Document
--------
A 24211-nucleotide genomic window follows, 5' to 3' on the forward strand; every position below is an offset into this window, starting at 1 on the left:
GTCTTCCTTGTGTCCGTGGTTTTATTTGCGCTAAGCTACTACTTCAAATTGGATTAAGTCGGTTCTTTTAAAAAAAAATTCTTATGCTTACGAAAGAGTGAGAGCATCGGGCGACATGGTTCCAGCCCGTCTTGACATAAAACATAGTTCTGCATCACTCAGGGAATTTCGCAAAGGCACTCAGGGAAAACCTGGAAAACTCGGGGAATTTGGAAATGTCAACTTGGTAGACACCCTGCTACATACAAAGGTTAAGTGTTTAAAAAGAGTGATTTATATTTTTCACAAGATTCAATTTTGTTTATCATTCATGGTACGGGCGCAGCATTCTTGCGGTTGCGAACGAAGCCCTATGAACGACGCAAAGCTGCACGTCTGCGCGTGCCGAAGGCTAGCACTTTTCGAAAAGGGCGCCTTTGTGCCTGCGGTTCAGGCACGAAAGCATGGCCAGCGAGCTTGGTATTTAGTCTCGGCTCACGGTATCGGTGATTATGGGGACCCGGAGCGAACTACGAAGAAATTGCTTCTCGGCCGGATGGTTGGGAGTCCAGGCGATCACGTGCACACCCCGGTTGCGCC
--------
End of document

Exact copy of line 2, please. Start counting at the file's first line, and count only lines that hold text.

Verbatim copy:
GTCTTCCTTGTGTCCGTGGTTTTATTTGCGCTAAGCTACTACTTCAAATTGGATTAAGTCGGTTCTTTTAAAAAAAAATTCTTATGCTTACGAAAGAGTGAGAGCATCGGGCGACATGGTTCCAGCCCGTCTTGACATAAAACATAGTTCTGCATCACTCAGGGAATTTCGCAAAGGCACTCAGGGAAAACCTGGAAAACTCGGGGAATTTGGAAATGTCAACTTGGTAGACACCCTGCTACATACAAAGGTTAAGTGTTTAAAAAGAGTGATTTATATTTTTCACAAGATTCAATTTTGTTTATCATTCATGGTACGGGCGCAGCATTCTTGCGGTTGCGAACGAAGCCCTATGAACGACGCAAAGCTGCACGTCTGCGCGTGCCGAAGGCTAGCACTTTTCGAAAAGGGCGCCTTTGTGCCTGCGGTTCAGGCACGAAAGCATGGCCAGCGAGCTTGGTATTTAGTCTCGGCTCACGGTATCGGTGATTATGGGGACCCGGAGCGAACTACGAAGAAATTGCTTCTCGGCCGGATGGTTGGGAGTCCAGGCGATCACGTGCACACCCCGGTTGCGCC